More than a year since losing her last UFC fight to Amanda Nunes, Ronda Rousey has resurfaced. But now she's a professional wrestler.
At Sunday night's Royal Rumble, the former UFC champion finally made her WWE debut. But it didn't come in the first ever all-women's Royal Rumble, like many had speculated. It came right after, with Asuka still celebrating her win.
Once in the squared circle, Rousey didn't get on the mic. But she did make a dramatic show of pointing to a Wrestlemania sign hanging in Philadelphia's Wells Fargo Center.
Asked about the significance of the point after the Rumble, Rousey said, "I think that’s a pretty big fat hint that I’m going to be at WrestleMania, yeah.”
It's still unclear who she'll be wrestling there, with rumors suggesting both a match against Charlotte for the SmackDown women’s championship and a tag-team bout that would see her and the Rock take on Triple H and Stephanie McMahon.
Whatever happens next, it's clear at this point that Rousey is in the WWE to stay.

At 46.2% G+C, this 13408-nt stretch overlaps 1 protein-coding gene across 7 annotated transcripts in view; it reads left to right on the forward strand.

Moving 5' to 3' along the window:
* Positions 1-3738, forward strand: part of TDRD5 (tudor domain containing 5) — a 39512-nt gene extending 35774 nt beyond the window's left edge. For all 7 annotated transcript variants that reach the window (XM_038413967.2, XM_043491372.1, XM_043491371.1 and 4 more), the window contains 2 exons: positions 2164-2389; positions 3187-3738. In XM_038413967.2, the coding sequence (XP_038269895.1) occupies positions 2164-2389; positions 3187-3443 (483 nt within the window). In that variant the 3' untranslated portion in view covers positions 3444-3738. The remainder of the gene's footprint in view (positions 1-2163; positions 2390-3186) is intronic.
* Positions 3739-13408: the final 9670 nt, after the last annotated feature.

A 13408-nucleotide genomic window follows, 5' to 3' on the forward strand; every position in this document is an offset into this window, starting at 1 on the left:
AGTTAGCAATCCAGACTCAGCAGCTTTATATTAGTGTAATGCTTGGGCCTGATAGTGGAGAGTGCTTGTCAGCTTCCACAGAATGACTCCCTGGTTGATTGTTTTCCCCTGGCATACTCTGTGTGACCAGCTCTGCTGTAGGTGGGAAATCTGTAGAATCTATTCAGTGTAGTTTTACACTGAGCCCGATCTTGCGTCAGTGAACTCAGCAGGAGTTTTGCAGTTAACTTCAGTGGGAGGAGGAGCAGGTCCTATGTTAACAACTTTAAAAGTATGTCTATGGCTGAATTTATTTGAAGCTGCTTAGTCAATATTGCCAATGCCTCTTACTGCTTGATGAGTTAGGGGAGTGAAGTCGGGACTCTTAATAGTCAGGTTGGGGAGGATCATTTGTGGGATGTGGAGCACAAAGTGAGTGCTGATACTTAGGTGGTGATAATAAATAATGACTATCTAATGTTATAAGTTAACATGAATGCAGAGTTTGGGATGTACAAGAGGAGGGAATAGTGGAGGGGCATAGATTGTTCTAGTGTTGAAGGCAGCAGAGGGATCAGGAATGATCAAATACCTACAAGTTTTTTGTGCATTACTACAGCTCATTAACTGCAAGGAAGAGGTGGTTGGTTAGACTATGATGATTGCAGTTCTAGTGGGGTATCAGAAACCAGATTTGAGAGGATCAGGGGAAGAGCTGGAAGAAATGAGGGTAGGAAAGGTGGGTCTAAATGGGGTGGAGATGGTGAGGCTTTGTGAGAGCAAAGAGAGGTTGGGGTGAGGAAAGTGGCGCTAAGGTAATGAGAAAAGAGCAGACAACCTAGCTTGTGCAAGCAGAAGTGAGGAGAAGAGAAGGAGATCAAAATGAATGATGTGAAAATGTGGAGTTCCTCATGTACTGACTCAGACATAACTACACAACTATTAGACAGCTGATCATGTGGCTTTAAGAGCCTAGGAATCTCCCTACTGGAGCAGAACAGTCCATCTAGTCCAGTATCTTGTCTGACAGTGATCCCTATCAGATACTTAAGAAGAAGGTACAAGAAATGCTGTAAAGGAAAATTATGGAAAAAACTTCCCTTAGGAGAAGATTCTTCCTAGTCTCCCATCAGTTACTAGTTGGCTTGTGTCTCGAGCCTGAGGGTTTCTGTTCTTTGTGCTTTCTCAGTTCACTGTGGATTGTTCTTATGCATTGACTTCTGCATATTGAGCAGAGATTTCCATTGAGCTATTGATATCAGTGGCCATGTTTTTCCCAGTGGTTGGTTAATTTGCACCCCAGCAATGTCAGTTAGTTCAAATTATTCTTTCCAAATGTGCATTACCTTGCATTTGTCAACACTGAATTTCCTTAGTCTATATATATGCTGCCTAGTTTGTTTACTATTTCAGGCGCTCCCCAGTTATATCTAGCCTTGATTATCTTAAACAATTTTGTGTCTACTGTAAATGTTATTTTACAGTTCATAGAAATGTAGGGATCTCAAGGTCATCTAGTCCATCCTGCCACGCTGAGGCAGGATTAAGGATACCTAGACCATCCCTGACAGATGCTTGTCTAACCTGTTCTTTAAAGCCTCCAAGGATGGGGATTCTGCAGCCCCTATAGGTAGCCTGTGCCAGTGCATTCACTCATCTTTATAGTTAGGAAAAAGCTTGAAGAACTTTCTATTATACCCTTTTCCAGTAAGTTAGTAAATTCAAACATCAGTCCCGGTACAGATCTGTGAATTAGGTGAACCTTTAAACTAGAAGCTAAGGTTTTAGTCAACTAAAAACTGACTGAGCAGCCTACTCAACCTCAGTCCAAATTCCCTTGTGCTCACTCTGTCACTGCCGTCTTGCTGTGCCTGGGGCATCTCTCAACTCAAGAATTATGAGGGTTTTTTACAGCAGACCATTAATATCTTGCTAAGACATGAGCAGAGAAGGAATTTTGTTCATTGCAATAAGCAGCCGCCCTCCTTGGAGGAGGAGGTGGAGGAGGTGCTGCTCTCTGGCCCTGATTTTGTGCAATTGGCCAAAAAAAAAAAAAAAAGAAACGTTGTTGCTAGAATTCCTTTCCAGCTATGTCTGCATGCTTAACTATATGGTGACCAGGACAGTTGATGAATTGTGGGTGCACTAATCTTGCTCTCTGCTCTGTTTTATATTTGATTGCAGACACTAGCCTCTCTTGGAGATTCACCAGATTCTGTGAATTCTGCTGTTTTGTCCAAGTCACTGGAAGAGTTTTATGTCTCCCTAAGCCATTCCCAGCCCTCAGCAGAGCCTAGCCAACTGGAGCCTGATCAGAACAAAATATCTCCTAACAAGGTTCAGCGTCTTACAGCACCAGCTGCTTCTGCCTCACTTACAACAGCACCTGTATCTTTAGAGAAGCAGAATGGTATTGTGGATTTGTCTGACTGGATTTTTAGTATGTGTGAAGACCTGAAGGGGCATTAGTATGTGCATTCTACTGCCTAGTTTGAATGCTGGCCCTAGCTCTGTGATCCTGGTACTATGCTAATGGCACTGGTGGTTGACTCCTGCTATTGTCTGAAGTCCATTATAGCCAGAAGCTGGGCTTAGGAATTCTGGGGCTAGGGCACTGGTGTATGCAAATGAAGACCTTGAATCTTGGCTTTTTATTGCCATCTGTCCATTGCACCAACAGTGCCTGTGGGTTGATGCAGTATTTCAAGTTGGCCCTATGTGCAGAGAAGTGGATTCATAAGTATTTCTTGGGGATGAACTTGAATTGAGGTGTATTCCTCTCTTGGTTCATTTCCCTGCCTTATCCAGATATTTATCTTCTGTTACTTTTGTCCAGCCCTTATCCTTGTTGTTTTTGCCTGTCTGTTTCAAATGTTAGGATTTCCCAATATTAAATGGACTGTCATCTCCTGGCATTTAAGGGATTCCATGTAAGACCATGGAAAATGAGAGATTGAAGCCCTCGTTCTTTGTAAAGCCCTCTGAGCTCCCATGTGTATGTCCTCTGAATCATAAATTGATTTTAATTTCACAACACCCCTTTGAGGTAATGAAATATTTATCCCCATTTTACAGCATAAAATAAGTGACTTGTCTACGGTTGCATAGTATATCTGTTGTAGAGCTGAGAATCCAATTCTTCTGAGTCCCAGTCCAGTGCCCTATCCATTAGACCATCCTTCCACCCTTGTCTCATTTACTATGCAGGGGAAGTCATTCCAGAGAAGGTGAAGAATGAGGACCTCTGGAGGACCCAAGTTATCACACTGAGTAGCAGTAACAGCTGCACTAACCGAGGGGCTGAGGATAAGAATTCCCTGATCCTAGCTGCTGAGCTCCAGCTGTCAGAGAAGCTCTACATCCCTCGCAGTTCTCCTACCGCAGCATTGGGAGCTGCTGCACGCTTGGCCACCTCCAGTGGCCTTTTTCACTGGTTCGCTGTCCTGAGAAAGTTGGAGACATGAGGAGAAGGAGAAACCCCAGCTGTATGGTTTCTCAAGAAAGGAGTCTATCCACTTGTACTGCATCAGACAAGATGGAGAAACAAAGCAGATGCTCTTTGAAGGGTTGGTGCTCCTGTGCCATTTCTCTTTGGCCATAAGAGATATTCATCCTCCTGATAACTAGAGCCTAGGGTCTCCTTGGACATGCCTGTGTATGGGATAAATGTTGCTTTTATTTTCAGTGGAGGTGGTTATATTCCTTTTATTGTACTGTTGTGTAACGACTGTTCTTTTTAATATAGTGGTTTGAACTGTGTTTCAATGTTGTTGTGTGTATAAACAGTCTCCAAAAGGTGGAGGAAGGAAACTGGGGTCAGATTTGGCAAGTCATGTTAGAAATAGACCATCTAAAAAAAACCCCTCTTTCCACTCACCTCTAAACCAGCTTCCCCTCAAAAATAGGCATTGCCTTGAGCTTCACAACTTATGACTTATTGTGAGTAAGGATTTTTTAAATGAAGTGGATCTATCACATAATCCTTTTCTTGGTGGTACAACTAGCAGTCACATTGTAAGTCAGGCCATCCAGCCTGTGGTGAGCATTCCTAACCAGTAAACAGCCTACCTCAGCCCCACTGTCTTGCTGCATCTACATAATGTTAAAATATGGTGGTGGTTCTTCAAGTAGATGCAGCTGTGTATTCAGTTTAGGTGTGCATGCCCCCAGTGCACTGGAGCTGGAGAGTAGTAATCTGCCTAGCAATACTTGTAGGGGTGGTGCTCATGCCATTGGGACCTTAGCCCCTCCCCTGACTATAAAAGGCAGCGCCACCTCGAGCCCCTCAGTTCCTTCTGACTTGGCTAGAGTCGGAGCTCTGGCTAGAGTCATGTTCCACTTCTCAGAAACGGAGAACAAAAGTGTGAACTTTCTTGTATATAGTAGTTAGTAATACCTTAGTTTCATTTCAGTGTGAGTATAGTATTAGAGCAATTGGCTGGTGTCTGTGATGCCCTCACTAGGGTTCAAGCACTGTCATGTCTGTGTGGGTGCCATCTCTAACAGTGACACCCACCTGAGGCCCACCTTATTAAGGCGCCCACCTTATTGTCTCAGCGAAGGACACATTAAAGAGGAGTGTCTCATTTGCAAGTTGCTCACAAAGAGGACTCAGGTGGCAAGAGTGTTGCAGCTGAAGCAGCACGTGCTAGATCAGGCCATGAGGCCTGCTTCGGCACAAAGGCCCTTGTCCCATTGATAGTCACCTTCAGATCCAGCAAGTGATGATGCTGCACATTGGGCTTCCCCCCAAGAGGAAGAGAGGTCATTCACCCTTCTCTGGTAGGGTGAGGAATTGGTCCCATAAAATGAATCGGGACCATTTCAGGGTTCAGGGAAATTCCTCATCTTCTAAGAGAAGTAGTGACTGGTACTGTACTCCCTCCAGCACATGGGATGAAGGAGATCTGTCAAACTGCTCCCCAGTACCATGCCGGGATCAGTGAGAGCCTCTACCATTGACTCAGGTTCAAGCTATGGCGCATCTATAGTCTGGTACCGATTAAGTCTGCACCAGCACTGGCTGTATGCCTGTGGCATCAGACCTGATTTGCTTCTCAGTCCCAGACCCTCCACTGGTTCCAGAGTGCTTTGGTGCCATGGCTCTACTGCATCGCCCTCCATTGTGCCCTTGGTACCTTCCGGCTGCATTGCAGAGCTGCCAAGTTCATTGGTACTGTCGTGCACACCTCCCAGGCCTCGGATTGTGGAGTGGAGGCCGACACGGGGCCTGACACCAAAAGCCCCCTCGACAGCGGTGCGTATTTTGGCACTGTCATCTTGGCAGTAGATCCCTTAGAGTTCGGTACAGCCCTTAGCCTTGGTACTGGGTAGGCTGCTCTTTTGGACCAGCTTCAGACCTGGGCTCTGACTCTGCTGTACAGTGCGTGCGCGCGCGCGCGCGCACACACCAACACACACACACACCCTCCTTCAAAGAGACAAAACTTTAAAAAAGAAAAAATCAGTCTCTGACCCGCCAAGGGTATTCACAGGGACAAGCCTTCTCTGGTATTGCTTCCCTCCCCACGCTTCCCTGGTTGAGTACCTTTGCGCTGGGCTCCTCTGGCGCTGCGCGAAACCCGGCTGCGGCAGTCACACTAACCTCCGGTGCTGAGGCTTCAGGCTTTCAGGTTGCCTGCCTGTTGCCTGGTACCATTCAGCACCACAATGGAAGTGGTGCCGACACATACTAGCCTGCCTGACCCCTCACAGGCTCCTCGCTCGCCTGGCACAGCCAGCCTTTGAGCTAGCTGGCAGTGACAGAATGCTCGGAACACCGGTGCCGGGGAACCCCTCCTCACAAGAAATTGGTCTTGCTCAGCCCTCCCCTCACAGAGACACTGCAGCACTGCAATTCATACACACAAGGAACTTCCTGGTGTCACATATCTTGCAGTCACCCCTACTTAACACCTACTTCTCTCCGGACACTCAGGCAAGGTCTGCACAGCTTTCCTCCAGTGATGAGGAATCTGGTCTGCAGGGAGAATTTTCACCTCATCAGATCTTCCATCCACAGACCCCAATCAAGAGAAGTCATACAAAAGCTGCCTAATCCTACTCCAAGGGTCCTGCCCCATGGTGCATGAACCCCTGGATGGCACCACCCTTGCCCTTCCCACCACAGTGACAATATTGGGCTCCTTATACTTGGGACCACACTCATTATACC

"This is my life now. First priority on my timeline for the next several years. This is not a smash-and-grab; this is not a publicity stunt," she told ESPN's Ramona Shelburne. "When I first met with Triple H, I told him, 'There are other things I can do with my time that'll make way more money, but I won't enjoy nearly as much.'"
Rousey's UFC career may be over—although it wouldn't be unheard of for her to jump back and forth—but she's brought at least one part of his old self with her to the WWE. Known as "Rowdy" Ronda Rousey in the cage, she's keeping the connection to old-school WWF wrestler "Rowdy" Roddy Piper alive.
And it's not just the name or the logo. The leather jacket she wore to Wrestlemania once belonged to Piper. His son brought it Rousey who was eager to honor the man who gave her the blessing to use his nickname back when she was a nobody in the fight world.
"I want every single time that I'm out here for people to remember him and what he's accomplished. I wouldn't be here if it wasn't for him," she said in a post-Rumble interview with the WWE. "He taught me so much from afar that it makes me realize how much I can affect other people from afar and I'm a better person because he lived."